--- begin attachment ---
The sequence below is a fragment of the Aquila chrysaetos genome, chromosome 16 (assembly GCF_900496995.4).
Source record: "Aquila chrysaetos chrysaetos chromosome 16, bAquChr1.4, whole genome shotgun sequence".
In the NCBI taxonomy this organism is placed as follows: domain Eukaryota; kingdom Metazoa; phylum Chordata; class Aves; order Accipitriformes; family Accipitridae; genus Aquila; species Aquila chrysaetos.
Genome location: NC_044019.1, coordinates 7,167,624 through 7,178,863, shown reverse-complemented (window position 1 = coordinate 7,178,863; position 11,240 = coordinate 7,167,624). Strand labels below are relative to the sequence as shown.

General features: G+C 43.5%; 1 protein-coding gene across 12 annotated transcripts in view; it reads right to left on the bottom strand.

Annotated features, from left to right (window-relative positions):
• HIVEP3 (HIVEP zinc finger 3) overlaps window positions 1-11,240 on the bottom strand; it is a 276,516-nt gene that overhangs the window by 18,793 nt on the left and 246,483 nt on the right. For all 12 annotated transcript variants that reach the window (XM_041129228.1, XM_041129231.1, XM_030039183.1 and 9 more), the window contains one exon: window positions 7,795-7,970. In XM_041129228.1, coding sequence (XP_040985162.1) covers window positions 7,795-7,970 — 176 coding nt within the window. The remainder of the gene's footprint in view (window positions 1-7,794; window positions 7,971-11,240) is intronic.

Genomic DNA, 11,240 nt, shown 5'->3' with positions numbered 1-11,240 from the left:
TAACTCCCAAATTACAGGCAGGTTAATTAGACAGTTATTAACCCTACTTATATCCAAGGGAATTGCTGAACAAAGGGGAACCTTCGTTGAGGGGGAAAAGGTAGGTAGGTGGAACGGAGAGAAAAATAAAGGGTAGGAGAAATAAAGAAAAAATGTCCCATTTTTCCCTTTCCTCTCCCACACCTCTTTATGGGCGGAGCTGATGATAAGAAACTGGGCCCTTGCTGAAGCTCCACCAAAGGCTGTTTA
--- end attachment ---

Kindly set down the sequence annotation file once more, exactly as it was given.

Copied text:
The sequence below is a fragment of the Aquila chrysaetos genome, chromosome 16 (assembly GCF_900496995.4).
Source record: "Aquila chrysaetos chrysaetos chromosome 16, bAquChr1.4, whole genome shotgun sequence".
In the NCBI taxonomy this organism is placed as follows: domain Eukaryota; kingdom Metazoa; phylum Chordata; class Aves; order Accipitriformes; family Accipitridae; genus Aquila; species Aquila chrysaetos.
Genome location: NC_044019.1, coordinates 7,167,624 through 7,178,863, shown reverse-complemented (window position 1 = coordinate 7,178,863; position 11,240 = coordinate 7,167,624). Strand labels below are relative to the sequence as shown.

General features: G+C 43.5%; 1 protein-coding gene across 12 annotated transcripts in view; it reads right to left on the bottom strand.

Annotated features, from left to right (window-relative positions):
• HIVEP3 (HIVEP zinc finger 3) overlaps window positions 1-11,240 on the bottom strand; it is a 276,516-nt gene that overhangs the window by 18,793 nt on the left and 246,483 nt on the right. For all 12 annotated transcript variants that reach the window (XM_041129228.1, XM_041129231.1, XM_030039183.1 and 9 more), the window contains one exon: window positions 7,795-7,970. In XM_041129228.1, coding sequence (XP_040985162.1) covers window positions 7,795-7,970 — 176 coding nt within the window. The remainder of the gene's footprint in view (window positions 1-7,794; window positions 7,971-11,240) is intronic.

Genomic DNA, 11,240 nt, shown 5'->3' with positions numbered 1-11,240 from the left:
TAACTCCCAAATTACAGGCAGGTTAATTAGACAGTTATTAACCCTACTTATATCCAAGGGAATTGCTGAACAAAGGGGAACCTTCGTTGAGGGGGAAAAGGTAGGTAGGTGGAACGGAGAGAAAAATAAAGGGTAGGAGAAATAAAGAAAAAATGTCCCATTTTTCCCTTTCCTCTCCCACACCTCTTTATGGGCGGAGCTGATGATAAGAAACTGGGCCCTTGCTGAAGCTCCACCAAAGGCTGTTTA